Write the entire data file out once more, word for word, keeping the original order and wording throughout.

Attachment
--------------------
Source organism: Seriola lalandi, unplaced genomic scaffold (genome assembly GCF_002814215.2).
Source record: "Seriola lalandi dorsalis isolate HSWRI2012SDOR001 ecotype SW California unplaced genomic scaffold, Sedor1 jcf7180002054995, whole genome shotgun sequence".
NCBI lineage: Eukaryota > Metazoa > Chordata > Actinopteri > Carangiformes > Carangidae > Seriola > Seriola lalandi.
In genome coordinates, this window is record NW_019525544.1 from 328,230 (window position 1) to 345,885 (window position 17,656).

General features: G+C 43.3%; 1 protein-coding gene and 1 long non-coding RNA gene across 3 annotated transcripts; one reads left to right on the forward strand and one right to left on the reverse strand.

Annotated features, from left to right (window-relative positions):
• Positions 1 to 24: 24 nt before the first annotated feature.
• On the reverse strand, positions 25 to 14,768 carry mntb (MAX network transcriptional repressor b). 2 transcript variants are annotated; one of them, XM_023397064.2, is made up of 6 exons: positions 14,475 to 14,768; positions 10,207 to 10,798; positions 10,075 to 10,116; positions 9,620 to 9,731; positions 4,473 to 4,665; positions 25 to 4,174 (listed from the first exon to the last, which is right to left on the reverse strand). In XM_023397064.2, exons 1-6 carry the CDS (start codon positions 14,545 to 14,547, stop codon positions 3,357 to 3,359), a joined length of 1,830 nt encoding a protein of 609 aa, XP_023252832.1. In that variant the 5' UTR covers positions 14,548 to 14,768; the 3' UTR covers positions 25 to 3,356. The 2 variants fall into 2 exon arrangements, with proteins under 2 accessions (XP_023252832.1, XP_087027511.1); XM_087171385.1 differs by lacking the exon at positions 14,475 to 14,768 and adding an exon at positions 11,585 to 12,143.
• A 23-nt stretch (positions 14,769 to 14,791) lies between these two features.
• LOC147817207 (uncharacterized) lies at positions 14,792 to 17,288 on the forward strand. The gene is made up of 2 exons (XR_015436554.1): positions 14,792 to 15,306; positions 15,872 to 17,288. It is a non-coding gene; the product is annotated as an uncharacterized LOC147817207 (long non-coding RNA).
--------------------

Source organism: Seriola lalandi, unplaced genomic scaffold (genome assembly GCF_002814215.2).
Source record: "Seriola lalandi dorsalis isolate HSWRI2012SDOR001 ecotype SW California unplaced genomic scaffold, Sedor1 jcf7180002054995, whole genome shotgun sequence".
NCBI lineage: Eukaryota > Metazoa > Chordata > Actinopteri > Carangiformes > Carangidae > Seriola > Seriola lalandi.
In genome coordinates, this window is record NW_019525544.1 from 328,230 (window position 1) to 345,885 (window position 17,656).

General features: G+C 43.3%; 1 protein-coding gene and 1 long non-coding RNA gene across 3 annotated transcripts; one reads left to right on the forward strand and one right to left on the reverse strand.

Annotated features, from left to right (window-relative positions):
• Positions 1 to 24: 24 nt before the first annotated feature.
• On the reverse strand, positions 25 to 14,768 carry mntb (MAX network transcriptional repressor b). 2 transcript variants are annotated; one of them, XM_023397064.2, is made up of 6 exons: positions 14,475 to 14,768; positions 10,207 to 10,798; positions 10,075 to 10,116; positions 9,620 to 9,731; positions 4,473 to 4,665; positions 25 to 4,174 (listed from the first exon to the last, which is right to left on the reverse strand). In XM_023397064.2, exons 1-6 carry the CDS (start codon positions 14,545 to 14,547, stop codon positions 3,357 to 3,359), a joined length of 1,830 nt encoding a protein of 609 aa, XP_023252832.1. In that variant the 5' UTR covers positions 14,548 to 14,768; the 3' UTR covers positions 25 to 3,356. The 2 variants fall into 2 exon arrangements, with proteins under 2 accessions (XP_023252832.1, XP_087027511.1); XM_087171385.1 differs by lacking the exon at positions 14,475 to 14,768 and adding an exon at positions 11,585 to 12,143.
• A 23-nt stretch (positions 14,769 to 14,791) lies between these two features.
• LOC147817207 (uncharacterized) lies at positions 14,792 to 17,288 on the forward strand. The gene is made up of 2 exons (XR_015436554.1): positions 14,792 to 15,306; positions 15,872 to 17,288. It is a non-coding gene; the product is annotated as an uncharacterized LOC147817207 (long non-coding RNA).